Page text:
Swedish Air Chief Maj. Gen. Michel Brydén said Russia is a big factor. “We’re following very closely what is happening in Russia.

“The US is not building a bigger footprint in Europe, so the incentives are there for further reform we have to deal with,” he said. “We’re in a part of the world of interest to others.”

The Air Force’s requirements “drove up the cost curve,” he said. “We succeeded breaking the cost curve a few years ago, and we have been able to prove it. This is also a key factor for the future.”

Saab’s use of the Catia 8 3D design software from Dassault Systemes has been key in boosting productivity and cutting costs.

The design and modeling program allows a concurrent computer process that is doing away with the 70,000 documents used for the C/D units, said Lars Ydresko, head of aeronautics and aerostructures. On the Neuron demonstrator, this gave Saab simultaneous access among the 14 technical areas of development, he said.

Saab, therefore, increased productivity by 30 percent on converting the A/B version to C/D standard, while the target is a 50 percent increase for the E by 2016-17.

Work on a demonstrator aircraft for the Gripen E showed cost could be cut by 60 percent. That demonstrator and the Neuron helped “de-risk” the E, Sindahl said.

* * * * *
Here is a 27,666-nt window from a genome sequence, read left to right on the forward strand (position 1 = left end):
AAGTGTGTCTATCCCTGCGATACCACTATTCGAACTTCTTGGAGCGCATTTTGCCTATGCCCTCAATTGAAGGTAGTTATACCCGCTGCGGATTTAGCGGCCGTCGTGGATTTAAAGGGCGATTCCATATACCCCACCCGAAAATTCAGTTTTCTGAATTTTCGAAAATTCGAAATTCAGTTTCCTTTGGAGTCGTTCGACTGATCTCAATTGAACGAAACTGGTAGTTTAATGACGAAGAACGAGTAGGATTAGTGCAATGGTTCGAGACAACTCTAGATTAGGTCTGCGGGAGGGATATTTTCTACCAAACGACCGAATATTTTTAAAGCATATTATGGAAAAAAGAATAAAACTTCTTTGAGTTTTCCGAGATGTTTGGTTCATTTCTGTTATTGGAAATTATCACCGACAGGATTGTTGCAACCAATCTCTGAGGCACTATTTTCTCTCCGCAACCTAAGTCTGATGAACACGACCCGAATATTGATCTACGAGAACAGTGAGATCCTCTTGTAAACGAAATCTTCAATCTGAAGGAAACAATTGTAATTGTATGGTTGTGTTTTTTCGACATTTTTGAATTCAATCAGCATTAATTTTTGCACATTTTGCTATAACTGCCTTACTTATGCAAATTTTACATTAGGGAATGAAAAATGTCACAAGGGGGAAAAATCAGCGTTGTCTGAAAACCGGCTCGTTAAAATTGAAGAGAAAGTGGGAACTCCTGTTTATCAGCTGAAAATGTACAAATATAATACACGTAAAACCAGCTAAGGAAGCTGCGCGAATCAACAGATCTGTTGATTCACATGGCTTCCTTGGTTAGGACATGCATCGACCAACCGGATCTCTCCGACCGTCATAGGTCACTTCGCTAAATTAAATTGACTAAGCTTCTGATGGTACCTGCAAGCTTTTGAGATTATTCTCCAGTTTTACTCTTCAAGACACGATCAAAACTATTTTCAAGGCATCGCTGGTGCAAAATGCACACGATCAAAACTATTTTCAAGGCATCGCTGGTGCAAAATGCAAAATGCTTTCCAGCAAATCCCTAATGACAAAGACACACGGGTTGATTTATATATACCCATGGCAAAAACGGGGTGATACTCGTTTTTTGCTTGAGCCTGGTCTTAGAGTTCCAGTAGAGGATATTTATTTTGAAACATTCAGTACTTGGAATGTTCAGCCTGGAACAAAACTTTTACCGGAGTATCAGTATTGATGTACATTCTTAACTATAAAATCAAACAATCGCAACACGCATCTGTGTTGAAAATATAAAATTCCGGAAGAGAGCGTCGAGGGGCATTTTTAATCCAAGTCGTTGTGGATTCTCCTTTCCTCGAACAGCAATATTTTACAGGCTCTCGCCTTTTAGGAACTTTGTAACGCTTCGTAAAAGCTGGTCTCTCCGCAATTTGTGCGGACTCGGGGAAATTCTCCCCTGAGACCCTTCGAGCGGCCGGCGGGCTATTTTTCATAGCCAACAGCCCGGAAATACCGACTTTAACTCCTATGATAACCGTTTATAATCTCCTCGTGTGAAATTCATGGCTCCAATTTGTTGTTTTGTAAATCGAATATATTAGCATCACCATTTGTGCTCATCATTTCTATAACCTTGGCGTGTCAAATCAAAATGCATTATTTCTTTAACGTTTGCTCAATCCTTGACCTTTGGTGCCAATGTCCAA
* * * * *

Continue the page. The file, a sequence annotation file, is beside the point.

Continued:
The process is expected to allow Saab to drop the number of test flights from 3,700 for the C/D to 1,200 for the E, saving money.“Flights cost,” Ydresko said.

On the equipment, Saab is buying and partially funding development of a more powerful General Electric F414G engine.

Airbus Defense & Space will supply a missile approach warning system.

Selex will deliver the Raven ES-05 active electronically scanned array radar and the Skyward G infrared search and track, said Bob Mason executive vice president of the Finmeccanica unit. Another Selex sensor will be an identification friend or foe system. Selex also hopes to win orders for an expendable active decoy, dubbed Brite Cloud, an alternative to the chaff defense against enemy radar-guided missiles.

Changes on the E will include raising its stealthiness.

“We looked at how much is it possible to lower the signature on the new aircraft,” Sindahl said. “It’s not stealth, that’s obvious. You can reduce to a certain level.”